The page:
It is beyond any doubt that creativity is a rare trait. This is presumably because it requires the simultaneous presence of a number of traits (e.g., intelligence, perseverance, unconventionality, etc.). None of these traits are especially rare; what is quite uncommon is to find them all present in a particular individual. In this regard various researchers have proposed different theories, both biological and psychological, to determine the concept of creativity. Among all the theories the most recent and popular theory is the Investment Theory (Sternberg & Lubart, 1991, 1995, 1996). According to Sternberg and Lubart’s Investment theory of creativity, creative people, like good investors, buy low and sell high in world of ideas. As this theory states, the six basic elements required in the realm of creation are: Intelligence, Knowledge, Thinking styles, Personality, Motivation and the Environment. However, the concept of intelligence in creativity has been derived from Sternberg’s triarchi theory of human intelligence (Sternberg, 1985a, 1988, 1996). There are three key aspects of human intelligence for having creative potential: Synthetic Ability, (the ability to generate ideas that are unique and task appropriate which involves insightful thinking and the processes of selective encoding, selective combination and selective comparison); Analytical Ability (it is the ability which is measured in part by conventional tests of intelligence; this ability is to judge the value of one’s own ideas and to decide which idea is worth pursuing) and Practical Ability (the ability to apply one’s intellectual skills in everyday contexts). According to this theory, the other five elements are also very important as well as interrelated in the field of creativity. To say, Knowledge is itself the basis of an important aspect of intelligence; in order to proceed in a particular field one needs the knowledge about that arena, and on the other hand knowledge can impede creativity by leading an individual to become entrenched. Sometimes, the experts therefore, may sacrifice mental flexibility for knowledge. Accordingly, thinking style refers to a preference for thinking in a unique way rather than following the crowd. However, to prefer this thinking style, one needs a certain personality that is capable of defying the crowd and the motivation to be persistent and determined to overcome the obstacles encountered in any creative endeavor. Furthermore, the environment most conducive to creativity is one that reduces some of these obstacles and the risks inherent in any new idea or activity.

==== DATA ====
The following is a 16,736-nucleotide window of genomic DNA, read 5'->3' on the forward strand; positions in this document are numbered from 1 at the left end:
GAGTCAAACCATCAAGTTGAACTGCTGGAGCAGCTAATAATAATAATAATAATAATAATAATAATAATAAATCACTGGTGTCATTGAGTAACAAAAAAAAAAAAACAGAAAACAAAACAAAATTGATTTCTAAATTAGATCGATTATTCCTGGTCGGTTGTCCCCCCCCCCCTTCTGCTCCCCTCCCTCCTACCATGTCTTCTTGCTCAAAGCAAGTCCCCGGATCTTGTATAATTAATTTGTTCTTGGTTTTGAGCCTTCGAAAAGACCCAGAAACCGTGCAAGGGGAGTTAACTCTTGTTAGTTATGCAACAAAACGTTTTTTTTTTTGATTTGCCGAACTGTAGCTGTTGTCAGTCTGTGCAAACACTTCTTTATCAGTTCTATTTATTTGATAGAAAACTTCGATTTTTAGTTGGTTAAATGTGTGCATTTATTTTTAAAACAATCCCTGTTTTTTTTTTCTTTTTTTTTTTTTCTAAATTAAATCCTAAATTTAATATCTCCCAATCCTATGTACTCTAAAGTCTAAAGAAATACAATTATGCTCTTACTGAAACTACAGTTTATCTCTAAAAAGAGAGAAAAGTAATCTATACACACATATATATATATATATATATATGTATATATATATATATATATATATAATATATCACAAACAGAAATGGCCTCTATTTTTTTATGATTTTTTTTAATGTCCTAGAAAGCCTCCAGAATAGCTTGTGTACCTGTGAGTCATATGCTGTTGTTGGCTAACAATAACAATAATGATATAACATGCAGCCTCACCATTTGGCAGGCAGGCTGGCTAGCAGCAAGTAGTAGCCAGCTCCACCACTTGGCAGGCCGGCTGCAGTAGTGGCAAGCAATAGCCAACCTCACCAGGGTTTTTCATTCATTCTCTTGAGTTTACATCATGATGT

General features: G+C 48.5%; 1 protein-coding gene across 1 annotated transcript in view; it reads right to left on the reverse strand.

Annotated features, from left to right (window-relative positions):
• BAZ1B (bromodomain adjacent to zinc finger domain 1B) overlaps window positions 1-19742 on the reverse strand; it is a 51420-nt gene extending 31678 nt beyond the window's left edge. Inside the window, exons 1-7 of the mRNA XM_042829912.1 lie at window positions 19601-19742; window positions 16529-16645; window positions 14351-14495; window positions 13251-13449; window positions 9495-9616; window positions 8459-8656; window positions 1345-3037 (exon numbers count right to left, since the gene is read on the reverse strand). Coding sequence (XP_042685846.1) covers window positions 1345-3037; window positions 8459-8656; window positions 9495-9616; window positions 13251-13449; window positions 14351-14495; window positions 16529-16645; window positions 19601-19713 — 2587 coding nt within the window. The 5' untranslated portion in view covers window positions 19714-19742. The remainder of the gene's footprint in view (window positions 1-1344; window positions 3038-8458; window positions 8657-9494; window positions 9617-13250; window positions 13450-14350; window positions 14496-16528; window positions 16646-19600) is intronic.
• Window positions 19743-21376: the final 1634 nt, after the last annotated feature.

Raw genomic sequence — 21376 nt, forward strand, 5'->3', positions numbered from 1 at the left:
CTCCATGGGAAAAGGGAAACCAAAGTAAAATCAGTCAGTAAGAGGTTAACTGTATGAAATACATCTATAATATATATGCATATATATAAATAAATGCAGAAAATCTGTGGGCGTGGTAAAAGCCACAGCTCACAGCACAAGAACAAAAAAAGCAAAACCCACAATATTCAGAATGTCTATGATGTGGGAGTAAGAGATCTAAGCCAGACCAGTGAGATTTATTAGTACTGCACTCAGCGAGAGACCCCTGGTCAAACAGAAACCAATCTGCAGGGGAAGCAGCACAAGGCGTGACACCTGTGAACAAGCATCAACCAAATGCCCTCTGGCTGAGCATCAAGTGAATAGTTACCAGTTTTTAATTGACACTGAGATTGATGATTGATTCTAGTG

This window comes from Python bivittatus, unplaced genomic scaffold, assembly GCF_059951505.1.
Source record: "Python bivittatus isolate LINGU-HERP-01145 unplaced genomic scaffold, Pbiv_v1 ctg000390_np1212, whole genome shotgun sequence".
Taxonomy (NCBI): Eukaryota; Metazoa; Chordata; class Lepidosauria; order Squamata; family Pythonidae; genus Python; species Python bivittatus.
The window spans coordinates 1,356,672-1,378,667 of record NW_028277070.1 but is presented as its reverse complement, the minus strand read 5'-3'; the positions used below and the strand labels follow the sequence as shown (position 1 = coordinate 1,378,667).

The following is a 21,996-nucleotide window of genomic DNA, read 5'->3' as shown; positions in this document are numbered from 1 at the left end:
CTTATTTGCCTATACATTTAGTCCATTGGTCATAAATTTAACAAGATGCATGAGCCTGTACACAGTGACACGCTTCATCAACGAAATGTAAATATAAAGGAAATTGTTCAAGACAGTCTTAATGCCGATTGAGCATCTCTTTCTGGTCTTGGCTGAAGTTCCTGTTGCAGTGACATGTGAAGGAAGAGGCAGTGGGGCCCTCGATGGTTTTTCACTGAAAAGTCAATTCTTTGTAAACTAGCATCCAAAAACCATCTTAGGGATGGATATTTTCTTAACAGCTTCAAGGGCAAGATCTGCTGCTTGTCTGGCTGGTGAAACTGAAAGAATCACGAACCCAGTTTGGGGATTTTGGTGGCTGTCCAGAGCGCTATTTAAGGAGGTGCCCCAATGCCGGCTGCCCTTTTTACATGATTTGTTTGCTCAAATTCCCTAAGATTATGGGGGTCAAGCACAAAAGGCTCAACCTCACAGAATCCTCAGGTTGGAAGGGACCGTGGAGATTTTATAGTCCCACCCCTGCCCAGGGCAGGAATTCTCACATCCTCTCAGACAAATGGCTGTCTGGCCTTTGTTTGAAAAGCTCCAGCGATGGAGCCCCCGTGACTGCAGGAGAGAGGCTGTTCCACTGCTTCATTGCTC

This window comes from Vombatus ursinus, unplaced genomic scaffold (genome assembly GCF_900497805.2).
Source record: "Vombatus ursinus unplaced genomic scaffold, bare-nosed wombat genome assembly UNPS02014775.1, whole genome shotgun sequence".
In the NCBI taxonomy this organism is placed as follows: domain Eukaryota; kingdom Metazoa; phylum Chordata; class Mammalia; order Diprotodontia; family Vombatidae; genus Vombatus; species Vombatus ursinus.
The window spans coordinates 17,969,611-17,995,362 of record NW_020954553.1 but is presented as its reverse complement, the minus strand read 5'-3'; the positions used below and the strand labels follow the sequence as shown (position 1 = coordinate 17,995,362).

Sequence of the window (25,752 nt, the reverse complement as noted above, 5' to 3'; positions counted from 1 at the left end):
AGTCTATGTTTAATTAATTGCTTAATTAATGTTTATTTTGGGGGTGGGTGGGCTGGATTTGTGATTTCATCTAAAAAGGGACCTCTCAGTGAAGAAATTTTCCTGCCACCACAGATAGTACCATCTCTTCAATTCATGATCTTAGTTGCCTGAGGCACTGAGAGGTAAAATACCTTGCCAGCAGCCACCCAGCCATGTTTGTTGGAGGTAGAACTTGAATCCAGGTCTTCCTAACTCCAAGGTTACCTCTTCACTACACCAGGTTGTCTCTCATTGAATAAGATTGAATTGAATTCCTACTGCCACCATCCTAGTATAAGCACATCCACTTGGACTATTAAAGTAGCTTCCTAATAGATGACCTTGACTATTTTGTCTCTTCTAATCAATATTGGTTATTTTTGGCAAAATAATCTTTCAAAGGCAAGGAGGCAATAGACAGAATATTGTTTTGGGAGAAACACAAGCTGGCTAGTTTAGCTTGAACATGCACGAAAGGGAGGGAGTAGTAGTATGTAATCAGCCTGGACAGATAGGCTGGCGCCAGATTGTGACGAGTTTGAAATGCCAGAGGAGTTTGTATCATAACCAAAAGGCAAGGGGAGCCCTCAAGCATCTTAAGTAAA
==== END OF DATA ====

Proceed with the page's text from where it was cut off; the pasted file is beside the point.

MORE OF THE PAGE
However, as the first half of the 20th century paved way to the second half, Guilford (1950), in his APA Presidential Address, challenged psychologists to pay attention to what he found to be a neglected but extremely important and dynamic attribute, namely, creativity. Guilford reported that less than 0.2% of the entries in the Psychological Abstracts up to 1950 focused on creativity as research topic. Interest in creativity research, thus, began to grow somewhat in the 1950’s, and a few research institutes concerned with creativity were founded. However, several indicators on creativity research show that it remained a relatively marginal topic in psychology, at least until recently.
In recent times, many social researchers’ have dedicated themselves in the task of unfolding this mystery of creativity in relation to the pleasure of creation and different psychological aspects and traits (like: Introversion-Extraversion, Neuroticism, Narcissism, Ego Function, Defense Mechanisms, Attachment Style, so on and so forth) of the artistic persona. While early studies have indicated that creativity is not necessarily associated with basic personality dimensions like extraversion (McCrae, 1987; Feist, 1998) or psychoticism (McKinnon, 1978; Eysenck, 1993; Saklofske, 1998) and psychopathology (Welsh, 1975), other subtle traits are still under investigation. However, all these studies have remained contradictory and no clear and consistent difference has been proved. Yet our everyday experience constantly indicates that the creative persons are somehow different from the non-creative ones, in their thought processes, interaction and self-perception.
Hence, the present study aims in assessing the degree of narcissism, attachment style, and ego- function among the professional artists and non-artist occupational which has not been investigated so far in great detail. For the purpose of the present work, it is important to discuss the key concepts of the variables and their sub-components assessed in this study (i.e., ego functions, narcissism and attachment styles) in brief detail.